Appellant next contends that the City did not have the authority to discipline him because the UCCA preempts "the field of every aspect of construction regulation" and prohibits local officials from suspending work terminating a construction official "based on [the official's] interpretation and performance of his mandated duties as set forth in [the UCCA]." He argues that the City had no jurisdiction to compel any construction official to undergo training at a specific time because the Department of Community Affairs is charged with determining the qualifications of construction officials and training them. He also argues that municipalities are statutorily prohibited from setting specific work hours for construction officials and that the UCCA prohibits municipal business administrators from issuing ad hoc orders directing construction officials to attend local seminars at the same time they are required by state law to perform their professional duties.

The factual basis of appellant's arguments is again flawed. Appellant was not executing his duties as a construction official when he disparaged and threatened the business administrator. Nothing in the UCCA required or authorized him to remove a SIM card and hard drive from devices owned by the City. And as we have previously noted, the record amply supports the ALJ's finding that appellant refused to attend sexual harassment training not, as he claims, because the training interfered with the performance duties as a construction official, but rather because of his power struggle and personality conflict with Liston.

We agree that the UCCA preempts municipal jurisdiction over matters of code enforcement as well as discipline of construction officials based on their performance of official activities in code enforcement. Nevertheless, municipalities may discipline construction officials for misconduct unrelated to their official activities in code enforcement. See J.P. Prop., Inc. v. Macy, 183 N.J. Super. 572, 576-577 (Law Div. 1982) (explaining that a township manager in a Faulkner Act municipality may impose discipline for such misconduct as "dishonesty, intoxication and other forms of misbehavior not related to Code enforcement"). Municipalities may not, however, "intru[de] upon any area preempted by the State[.]" Id. at 577. In situations involving preempted activities, "the appropriate response is a request to the Department of Community Affairs to investigate and impose discipline under its regulations." Ibid.

In the case before us, the record demonstrates that the ALJ and CSC were well aware of the distinction between discipline for activities related and unrelated to code enforcement. Our standard of review "requires that [we] defer to the specialized or technical expertise of the agency charged with administration of a regulatory system." In re Virtua-West Jersey Hosp. Voorhees, 194 N.J. 413, 422 (2008) (citing In re Freshwater Wetland Prot. Act Rules, 180 N.J. 478, 488-89 (2004)). Such deference is appropriate here.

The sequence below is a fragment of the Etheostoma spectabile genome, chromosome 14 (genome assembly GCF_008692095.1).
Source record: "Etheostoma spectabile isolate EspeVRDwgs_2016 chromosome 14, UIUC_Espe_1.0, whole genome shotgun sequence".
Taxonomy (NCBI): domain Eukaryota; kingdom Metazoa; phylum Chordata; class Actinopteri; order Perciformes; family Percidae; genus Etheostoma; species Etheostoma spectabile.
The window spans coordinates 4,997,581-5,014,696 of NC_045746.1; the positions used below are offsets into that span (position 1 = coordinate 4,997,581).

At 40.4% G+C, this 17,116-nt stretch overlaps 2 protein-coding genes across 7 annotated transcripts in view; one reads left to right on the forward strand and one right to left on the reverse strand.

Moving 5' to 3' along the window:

Lastly, appellant argues that the City failed to prove he engaged in the specific conduct alleged. Although he also asserts in a point heading in his brief that the City did not consider progressive discipline, he does not elaborate on that assertion in his argument. Rather, he attempts to minimize his conduct, implicitly attacks the ALJ's factual determinations, and recasts two of his previous arguments that the City overstepped its authority and retaliated against him in violation of CEPA.

We are unpersuaded by appellant's final argument. The CSC determined that "[w]ith respect to [appellant's] destruction of City-owned property, the appellant's inappropriate behavior in that matter cannot be tolerated." The CSC found irrelevant that appellant was upset with the situation he faced, and it also found irrelevant that he "improved" the computer by installing a hard drive with more capacity. Noting that the hard drive was a property of the appointing authority and that it was "unknown if the hard drive was the only repository that contained confidential or other valuable information concerning public matters[,]" the CSC determined that it could not "permit the continued employment of an individual who willfully destroys public property, especially if that property may contain important information of public concern[.]" The CSC reasoned that "[s]uch an egregious act by a long term employee in a position of public trust cannot be tolerated and is worthy of removal, especially in light of the appellant's other misconduct in this matter."

The CSC's decision is supported by sufficient credible evidence in the record as a whole, R. 2:11-3(e)(1)(D); is not arbitrary, capricious, or unreasonable, In re Arenas, supra, 385 N.J. Super. at 443-44; and does not involve discipline so disproportionate to the offenses that it is shocking to one's sense of fairness. In re Herrmann, supra, 192 N.J. at 28-29. Appellant's arguments are without sufficient merit to warrant further discussion in a written opinion. R. 2:11-3(e)(1)(E).